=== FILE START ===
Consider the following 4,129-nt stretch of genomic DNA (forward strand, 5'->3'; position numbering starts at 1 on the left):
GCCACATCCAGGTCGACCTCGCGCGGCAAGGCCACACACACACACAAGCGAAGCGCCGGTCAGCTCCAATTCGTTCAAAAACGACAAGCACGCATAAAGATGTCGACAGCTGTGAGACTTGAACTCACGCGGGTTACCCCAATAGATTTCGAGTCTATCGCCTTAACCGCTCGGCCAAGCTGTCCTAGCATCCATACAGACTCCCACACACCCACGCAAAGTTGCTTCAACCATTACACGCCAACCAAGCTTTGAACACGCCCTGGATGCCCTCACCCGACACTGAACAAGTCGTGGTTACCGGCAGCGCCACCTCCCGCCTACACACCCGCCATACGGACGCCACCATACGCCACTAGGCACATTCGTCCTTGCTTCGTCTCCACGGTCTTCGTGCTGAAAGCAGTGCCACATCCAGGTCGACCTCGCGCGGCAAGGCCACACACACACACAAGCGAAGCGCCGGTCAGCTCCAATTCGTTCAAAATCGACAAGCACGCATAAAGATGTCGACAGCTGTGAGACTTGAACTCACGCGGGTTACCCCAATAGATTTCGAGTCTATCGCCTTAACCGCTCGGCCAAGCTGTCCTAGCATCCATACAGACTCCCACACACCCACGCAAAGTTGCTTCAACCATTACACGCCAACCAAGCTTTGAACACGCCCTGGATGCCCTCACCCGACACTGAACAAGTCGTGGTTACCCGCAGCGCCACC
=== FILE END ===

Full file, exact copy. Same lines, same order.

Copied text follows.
Consider the following 4,129-nt stretch of genomic DNA (forward strand, 5'->3'; position numbering starts at 1 on the left):
GCCACATCCAGGTCGACCTCGCGCGGCAAGGCCACACACACACACAAGCGAAGCGCCGGTCAGCTCCAATTCGTTCAAAAACGACAAGCACGCATAAAGATGTCGACAGCTGTGAGACTTGAACTCACGCGGGTTACCCCAATAGATTTCGAGTCTATCGCCTTAACCGCTCGGCCAAGCTGTCCTAGCATCCATACAGACTCCCACACACCCACGCAAAGTTGCTTCAACCATTACACGCCAACCAAGCTTTGAACACGCCCTGGATGCCCTCACCCGACACTGAACAAGTCGTGGTTACCGGCAGCGCCACCTCCCGCCTACACACCCGCCATACGGACGCCACCATACGCCACTAGGCACATTCGTCCTTGCTTCGTCTCCACGGTCTTCGTGCTGAAAGCAGTGCCACATCCAGGTCGACCTCGCGCGGCAAGGCCACACACACACACAAGCGAAGCGCCGGTCAGCTCCAATTCGTTCAAAATCGACAAGCACGCATAAAGATGTCGACAGCTGTGAGACTTGAACTCACGCGGGTTACCCCAATAGATTTCGAGTCTATCGCCTTAACCGCTCGGCCAAGCTGTCCTAGCATCCATACAGACTCCCACACACCCACGCAAAGTTGCTTCAACCATTACACGCCAACCAAGCTTTGAACACGCCCTGGATGCCCTCACCCGACACTGAACAAGTCGTGGTTACCCGCAGCGCCACC